[Apologies in advance. Feeling the doom and gloom angle today for some reason. It'll pass.]
Are you actively marketing and advertising to get more jazz buyers to know your name/brand to generate sales of your CDs, products, services and to get bookings? Or are you waiting around hoping that consumers will come to you just because you think you've got a great product?
Are you seizing the golden opportunity to get the leadership advantage in this economy or like competitors are you busy justifying fears and cutting back on marketing? It is easier now for you to get higher visibility than ever.
Are you getting the lowest “cost per contact” to reach each jazz buyer?
Are you implementing ideas, strategies and solutions from marketing professionals to succeed?
(Excerpted from an ad mailer for a prominent jazz magazine that I happen to admire.)
For most of the history of communication, human beings have recorded for perusal or study but a mere fragment (usually a highly contrived fragment) of what they have done, said, thought. Perhaps memory was a different (sturdier) phenomenon at first, and (for instance) words spoken but not written could be recalled, challenged, quoted verbatim when the need arose. But for a long time the recording and representation of human activity (deeds, words, ideas) was a relatively exceptional phenomenon, as compared with the entirety of discourse.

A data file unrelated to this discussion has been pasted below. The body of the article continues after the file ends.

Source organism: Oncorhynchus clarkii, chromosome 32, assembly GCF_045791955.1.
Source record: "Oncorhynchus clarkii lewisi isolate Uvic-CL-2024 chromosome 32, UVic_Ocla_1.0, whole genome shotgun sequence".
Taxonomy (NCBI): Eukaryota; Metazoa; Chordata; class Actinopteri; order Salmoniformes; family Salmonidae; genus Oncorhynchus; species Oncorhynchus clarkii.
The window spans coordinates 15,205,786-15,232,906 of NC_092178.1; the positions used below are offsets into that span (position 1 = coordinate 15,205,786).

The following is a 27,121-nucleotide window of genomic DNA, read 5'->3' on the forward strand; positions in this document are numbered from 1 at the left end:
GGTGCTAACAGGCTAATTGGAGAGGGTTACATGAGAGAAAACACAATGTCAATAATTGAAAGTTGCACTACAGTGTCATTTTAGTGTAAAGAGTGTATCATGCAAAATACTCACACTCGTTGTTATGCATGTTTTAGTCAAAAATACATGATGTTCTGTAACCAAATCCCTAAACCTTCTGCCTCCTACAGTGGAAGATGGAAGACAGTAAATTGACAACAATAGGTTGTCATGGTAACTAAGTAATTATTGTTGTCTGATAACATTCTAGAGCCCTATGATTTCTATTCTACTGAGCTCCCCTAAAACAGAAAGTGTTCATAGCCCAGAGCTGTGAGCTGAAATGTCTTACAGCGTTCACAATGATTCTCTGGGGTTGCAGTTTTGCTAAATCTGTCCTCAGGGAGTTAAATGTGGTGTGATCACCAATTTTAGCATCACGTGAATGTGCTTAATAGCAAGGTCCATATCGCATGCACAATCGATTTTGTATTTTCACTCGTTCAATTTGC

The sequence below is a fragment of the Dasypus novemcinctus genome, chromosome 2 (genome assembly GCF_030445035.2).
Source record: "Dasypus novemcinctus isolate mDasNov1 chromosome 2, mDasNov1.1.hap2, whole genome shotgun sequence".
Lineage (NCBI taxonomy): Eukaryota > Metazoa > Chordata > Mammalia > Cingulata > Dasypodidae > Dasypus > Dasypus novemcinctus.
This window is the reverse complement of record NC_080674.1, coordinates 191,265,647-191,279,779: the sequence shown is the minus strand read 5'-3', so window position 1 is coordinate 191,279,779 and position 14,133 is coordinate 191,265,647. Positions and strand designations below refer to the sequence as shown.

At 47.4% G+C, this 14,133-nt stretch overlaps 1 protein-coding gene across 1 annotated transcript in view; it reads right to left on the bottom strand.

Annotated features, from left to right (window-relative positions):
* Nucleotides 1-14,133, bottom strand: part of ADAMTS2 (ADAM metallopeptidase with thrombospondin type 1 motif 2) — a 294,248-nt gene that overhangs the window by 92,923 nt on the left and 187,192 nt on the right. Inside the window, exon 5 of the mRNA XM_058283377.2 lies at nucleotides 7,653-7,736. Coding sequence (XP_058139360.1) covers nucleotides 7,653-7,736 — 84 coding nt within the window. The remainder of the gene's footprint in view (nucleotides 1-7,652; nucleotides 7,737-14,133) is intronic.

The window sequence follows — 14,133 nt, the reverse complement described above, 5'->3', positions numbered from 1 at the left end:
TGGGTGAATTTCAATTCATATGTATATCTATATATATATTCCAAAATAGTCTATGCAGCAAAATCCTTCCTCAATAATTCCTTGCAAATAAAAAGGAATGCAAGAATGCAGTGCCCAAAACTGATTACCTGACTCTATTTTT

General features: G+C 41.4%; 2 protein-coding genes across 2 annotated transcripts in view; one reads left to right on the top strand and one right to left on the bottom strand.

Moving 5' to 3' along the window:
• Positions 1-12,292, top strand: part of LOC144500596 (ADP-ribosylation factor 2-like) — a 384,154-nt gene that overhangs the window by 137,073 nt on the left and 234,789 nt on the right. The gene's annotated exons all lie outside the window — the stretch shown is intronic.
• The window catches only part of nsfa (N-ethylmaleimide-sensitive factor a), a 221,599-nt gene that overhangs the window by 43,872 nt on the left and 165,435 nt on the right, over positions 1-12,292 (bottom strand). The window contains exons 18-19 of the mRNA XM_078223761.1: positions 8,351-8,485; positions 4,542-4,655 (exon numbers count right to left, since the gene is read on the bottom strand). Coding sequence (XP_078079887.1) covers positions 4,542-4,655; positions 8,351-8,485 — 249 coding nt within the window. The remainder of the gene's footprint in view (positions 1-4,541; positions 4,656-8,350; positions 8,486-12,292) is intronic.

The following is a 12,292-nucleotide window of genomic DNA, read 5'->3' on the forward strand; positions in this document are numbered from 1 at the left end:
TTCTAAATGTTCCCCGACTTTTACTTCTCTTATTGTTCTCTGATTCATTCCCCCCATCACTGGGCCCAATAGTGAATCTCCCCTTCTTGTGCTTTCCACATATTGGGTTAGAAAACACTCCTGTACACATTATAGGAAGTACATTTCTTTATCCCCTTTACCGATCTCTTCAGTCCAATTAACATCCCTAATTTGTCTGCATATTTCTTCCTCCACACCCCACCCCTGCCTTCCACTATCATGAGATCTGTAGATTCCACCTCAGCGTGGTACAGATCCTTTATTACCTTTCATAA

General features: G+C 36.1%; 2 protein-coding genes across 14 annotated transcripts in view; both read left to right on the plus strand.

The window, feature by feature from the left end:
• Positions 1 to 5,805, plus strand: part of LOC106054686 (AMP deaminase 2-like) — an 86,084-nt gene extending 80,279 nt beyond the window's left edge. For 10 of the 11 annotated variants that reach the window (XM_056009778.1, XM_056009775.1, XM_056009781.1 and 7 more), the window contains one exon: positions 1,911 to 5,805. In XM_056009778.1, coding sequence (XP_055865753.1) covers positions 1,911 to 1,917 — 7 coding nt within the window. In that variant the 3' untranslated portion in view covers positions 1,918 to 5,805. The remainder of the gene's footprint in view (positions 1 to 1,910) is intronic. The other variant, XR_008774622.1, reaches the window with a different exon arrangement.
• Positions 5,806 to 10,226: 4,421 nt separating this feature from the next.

Today, for most people, the recorded and represented self rivals the physical self. Some of these recordings and representations are voluntarily submitted to the world. (Surf through your Facebook friends’ pages sometime. Step into the Twitter stream. Hell, read this blog.) Some of them are captured, the object of surveillance. (Go out to any public space in any American city and let me know how far you get before you run into a security camera.) Some of them are stumbled upon by accident. (Do you know how many other people’s candid iPhone photos the back of your head has ended up in?)
Eventually, our recordings and representations will overtake us.
I suspect that as everyone’s pile of life “tapes” grows bigger, the chance that anyone else is going to review them in any meaningful way grows smaller (making the privacy argument moot from two directions at once: inevitability and apathy). In the dystopian scenario, we will eventually meet the magic, tragic ratio of one-to-one, in which each person only has time to peruse or study the recordings and representations of him or herself. And after that: production only. Like the items that take up vast sections of the Library of Congress, it’ll be stuff that is primarily just there.
So I'm going to take the dog for a good long walk in the woods now.